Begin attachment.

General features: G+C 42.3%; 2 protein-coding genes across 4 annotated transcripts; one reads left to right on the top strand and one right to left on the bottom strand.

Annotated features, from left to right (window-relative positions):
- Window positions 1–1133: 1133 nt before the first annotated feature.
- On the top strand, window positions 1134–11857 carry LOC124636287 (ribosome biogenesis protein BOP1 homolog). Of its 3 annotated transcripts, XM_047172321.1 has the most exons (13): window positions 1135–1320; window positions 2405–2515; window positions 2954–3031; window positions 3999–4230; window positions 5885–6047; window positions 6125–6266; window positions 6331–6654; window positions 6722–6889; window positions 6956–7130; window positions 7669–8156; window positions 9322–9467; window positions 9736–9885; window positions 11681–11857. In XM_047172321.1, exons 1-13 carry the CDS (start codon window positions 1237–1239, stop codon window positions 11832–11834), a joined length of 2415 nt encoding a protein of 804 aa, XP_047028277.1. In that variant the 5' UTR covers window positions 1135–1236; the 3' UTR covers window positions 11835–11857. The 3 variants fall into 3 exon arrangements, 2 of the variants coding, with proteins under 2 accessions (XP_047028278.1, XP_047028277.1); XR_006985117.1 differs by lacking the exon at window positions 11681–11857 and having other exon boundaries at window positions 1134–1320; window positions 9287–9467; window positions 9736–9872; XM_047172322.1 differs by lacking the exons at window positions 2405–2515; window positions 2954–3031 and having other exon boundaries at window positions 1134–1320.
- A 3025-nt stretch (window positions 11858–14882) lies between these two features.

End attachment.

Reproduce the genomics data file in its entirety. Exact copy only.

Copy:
General features: G+C 42.3%; 2 protein-coding genes across 4 annotated transcripts; one reads left to right on the top strand and one right to left on the bottom strand.

Annotated features, from left to right (window-relative positions):
- Window positions 1–1133: 1133 nt before the first annotated feature.
- On the top strand, window positions 1134–11857 carry LOC124636287 (ribosome biogenesis protein BOP1 homolog). Of its 3 annotated transcripts, XM_047172321.1 has the most exons (13): window positions 1135–1320; window positions 2405–2515; window positions 2954–3031; window positions 3999–4230; window positions 5885–6047; window positions 6125–6266; window positions 6331–6654; window positions 6722–6889; window positions 6956–7130; window positions 7669–8156; window positions 9322–9467; window positions 9736–9885; window positions 11681–11857. In XM_047172321.1, exons 1-13 carry the CDS (start codon window positions 1237–1239, stop codon window positions 11832–11834), a joined length of 2415 nt encoding a protein of 804 aa, XP_047028277.1. In that variant the 5' UTR covers window positions 1135–1236; the 3' UTR covers window positions 11835–11857. The 3 variants fall into 3 exon arrangements, 2 of the variants coding, with proteins under 2 accessions (XP_047028278.1, XP_047028277.1); XR_006985117.1 differs by lacking the exon at window positions 11681–11857 and having other exon boundaries at window positions 1134–1320; window positions 9287–9467; window positions 9736–9872; XM_047172322.1 differs by lacking the exons at window positions 2405–2515; window positions 2954–3031 and having other exon boundaries at window positions 1134–1320.
- A 3025-nt stretch (window positions 11858–14882) lies between these two features.